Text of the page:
Knowledge Tree

Learning from the development of Integrated Care Projects in Dementia

Authors: Anne-Marie Brady , Mairead Bracken, Louise Daly, Aurelia Ciblis, Mary McCarron, Brendan Kenneally, Brian Keogh, Geralyn Hynes

Abstract Introduction: Due to demographical shifts and potential high demand for care, increased attention and leadership around dementia care within acute hospital services is anticipated. This is of particular concern due to potential barriers to timely patient flow associated with this cohort of vulnerable service users. This paper aims to report on scope and nature of service delivery reform needed to achieve integration in dementia care within the acute hospital sector.Methods: Three acute hospital sites are included in the analysis, with data collected pre-implementation of the ICP. An audit of hospital organisation/environment and case notes was conducted. Ethical approval was secured from the Faculty of Health Sciences Research Ethics Committees in Trinity College Dublin and relevant hospital Ethics Committees.Results: There was a high level of commitment and enthusiasm amongst service providers for dementia care and the development of an ICP. Data revealed the high demand for dementia-sensitive care and a number of gaps in service provision including absence of formalised dementia care pathways, inconsistent inreach/outreach arrangements between hospital and community, lack of standardisation in documentation and assessment and absence of formal system to alert personnel of dementia diagnosis. Gaps at an environmental and ward level such as reduced staffing levels were noted. The physical limitation of hospital as a suitable care environment for PwD was also highlighted. Areas for improvement to be addressed included colour schemes to allow PwD to find their way around the ward and clear marking of key areas. Pressure on resources and the need for active management of patients were highlighted as potential barriers to dementia care. A number of obstacles to optimal and timely patient flow were detected. The need for a central record was one of the most important aspects of early learning. Difficulties within the journey of care were highlighted including, for example, difficulties in assessment, delays in resolving capacity issues, high level of movement of patients within the hospital, and insufficiency in suitable community care provision.Discussion: Findings highlight the significant and wide reaching reforms needed in all aspects of service delivery so the hospital care environment may be optimised to meet the needs of PwD. Such reform necessitates a coherent dementia strategy within hospitals so the environment, care processes and staff are appropriately responsive to the needs of PwD. Considerable investment of time and resources is needed to fully understand the systems and processes that underpin the quality of integration in dementia care. The implementation of the proposed ICP is a lengthy and onerous process and there is significant change yet to be implemented within the three sites. These findings will inform the respective development and implementation process.Conclusion: The findings outlined here provide an important comparison for assessment post-implementation of the ICP across all sites. There is significant early learning from the data, both on a national and international level, in relation to the development and implementation of ICPs in an acute hospital setting, with critical barriers to same highlighted.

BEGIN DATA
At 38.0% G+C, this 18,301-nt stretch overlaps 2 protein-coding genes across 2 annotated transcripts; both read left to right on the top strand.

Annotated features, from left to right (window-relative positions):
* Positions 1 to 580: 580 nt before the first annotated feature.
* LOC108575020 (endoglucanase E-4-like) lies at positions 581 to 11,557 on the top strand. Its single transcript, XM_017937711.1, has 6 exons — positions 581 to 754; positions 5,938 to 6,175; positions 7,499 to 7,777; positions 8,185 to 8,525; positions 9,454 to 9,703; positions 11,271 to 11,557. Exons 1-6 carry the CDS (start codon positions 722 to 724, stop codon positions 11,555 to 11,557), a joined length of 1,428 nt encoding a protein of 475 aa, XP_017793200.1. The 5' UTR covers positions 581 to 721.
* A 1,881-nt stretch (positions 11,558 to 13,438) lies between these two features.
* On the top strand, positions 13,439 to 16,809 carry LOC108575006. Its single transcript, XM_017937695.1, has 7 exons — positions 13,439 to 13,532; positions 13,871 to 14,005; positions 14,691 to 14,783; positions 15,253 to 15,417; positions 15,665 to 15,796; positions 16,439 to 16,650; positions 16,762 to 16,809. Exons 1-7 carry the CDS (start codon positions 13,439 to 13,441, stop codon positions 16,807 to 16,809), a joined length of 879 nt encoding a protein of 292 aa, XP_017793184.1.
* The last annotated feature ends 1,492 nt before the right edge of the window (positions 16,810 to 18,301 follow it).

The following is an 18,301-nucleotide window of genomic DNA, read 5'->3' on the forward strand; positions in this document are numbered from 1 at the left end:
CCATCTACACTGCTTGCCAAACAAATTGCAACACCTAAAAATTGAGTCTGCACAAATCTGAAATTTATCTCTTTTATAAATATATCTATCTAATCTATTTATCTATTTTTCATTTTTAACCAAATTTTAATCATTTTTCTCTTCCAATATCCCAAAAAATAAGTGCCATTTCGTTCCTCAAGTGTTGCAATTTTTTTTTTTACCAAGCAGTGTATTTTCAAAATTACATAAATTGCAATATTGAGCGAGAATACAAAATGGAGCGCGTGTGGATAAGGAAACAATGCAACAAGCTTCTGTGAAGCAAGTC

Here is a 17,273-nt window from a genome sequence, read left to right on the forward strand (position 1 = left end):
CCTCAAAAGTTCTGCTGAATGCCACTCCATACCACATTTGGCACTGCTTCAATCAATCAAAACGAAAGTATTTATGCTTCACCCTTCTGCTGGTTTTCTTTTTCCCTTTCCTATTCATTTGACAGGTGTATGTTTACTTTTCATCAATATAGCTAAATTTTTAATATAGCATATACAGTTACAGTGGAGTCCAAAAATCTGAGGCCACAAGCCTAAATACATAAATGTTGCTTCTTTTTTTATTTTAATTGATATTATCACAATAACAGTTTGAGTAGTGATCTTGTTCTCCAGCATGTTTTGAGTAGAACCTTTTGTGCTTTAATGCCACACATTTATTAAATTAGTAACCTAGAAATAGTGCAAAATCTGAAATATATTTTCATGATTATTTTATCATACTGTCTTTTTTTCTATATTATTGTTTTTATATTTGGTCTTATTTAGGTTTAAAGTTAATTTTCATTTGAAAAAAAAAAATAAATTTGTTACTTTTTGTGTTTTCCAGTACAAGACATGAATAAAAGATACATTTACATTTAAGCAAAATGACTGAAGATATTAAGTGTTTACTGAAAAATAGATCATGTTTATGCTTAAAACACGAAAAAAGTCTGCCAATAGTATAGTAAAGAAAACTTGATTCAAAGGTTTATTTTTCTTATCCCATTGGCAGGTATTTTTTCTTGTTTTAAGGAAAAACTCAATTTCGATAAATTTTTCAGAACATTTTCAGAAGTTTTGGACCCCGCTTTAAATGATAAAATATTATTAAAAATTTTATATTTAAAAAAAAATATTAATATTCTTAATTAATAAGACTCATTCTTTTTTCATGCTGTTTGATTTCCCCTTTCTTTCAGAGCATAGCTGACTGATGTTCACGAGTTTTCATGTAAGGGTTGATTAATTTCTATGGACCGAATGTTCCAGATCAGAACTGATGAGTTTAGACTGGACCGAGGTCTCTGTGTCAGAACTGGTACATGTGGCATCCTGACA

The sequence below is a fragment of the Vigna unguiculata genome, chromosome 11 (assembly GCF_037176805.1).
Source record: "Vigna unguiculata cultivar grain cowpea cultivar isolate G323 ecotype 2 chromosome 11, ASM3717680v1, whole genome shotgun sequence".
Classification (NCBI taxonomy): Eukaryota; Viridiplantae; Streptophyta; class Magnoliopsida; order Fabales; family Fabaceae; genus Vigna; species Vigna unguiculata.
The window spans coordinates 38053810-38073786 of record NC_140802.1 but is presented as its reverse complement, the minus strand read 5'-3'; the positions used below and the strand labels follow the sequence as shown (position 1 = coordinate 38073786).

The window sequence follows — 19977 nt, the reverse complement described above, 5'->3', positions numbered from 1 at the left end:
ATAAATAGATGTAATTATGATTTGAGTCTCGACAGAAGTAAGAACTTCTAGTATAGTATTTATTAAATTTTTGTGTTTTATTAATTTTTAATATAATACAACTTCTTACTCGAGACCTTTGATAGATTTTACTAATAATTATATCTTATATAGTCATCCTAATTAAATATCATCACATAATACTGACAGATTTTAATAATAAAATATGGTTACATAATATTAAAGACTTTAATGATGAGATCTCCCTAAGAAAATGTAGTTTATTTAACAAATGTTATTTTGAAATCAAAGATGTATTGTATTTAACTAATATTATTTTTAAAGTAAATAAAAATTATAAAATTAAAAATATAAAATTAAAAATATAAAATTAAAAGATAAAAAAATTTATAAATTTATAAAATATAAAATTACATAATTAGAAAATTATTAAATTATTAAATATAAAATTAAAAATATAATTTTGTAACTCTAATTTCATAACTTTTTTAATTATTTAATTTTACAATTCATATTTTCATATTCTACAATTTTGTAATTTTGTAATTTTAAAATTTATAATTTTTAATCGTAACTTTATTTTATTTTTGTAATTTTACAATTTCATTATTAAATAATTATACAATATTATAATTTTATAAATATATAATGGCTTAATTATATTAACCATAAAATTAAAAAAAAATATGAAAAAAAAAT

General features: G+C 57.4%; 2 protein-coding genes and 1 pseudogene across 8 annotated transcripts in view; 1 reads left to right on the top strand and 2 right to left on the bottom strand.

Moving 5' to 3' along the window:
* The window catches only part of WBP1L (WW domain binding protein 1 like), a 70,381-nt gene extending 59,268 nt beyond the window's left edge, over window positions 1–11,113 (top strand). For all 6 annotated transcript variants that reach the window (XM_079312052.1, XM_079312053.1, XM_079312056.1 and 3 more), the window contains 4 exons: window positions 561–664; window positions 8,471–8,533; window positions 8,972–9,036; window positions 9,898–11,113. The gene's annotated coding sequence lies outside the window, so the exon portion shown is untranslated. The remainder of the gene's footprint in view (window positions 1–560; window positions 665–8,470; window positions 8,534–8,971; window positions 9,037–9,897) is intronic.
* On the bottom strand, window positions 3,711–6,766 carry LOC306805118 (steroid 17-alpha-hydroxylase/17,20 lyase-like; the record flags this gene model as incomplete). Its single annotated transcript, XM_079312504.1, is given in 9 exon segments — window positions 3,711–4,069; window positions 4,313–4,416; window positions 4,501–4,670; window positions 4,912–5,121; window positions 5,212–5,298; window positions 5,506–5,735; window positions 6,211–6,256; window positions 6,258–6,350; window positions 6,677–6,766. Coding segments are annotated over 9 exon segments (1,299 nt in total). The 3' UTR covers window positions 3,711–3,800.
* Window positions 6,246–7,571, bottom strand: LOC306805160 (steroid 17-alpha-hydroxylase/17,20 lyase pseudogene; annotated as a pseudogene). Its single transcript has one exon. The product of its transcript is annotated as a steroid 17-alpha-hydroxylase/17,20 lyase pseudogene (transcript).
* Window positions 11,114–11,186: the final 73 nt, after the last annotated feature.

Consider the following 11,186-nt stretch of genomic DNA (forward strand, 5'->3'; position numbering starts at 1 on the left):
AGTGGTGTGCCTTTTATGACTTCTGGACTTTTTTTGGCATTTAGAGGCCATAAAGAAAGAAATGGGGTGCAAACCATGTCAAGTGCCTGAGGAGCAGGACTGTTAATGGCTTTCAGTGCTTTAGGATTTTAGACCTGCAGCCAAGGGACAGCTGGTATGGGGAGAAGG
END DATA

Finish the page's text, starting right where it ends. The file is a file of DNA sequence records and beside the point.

integrated care acute hospitals

How to Cite:

Brady A-M, Bracken M, Daly L, Ciblis A, McCarron M, Kenneally B, et al.. Learning from the development of Integrated Care Projects in Dementia. International Journal of Integrated Care. 2017;17(5):A89.

DOI: on 17th October 2017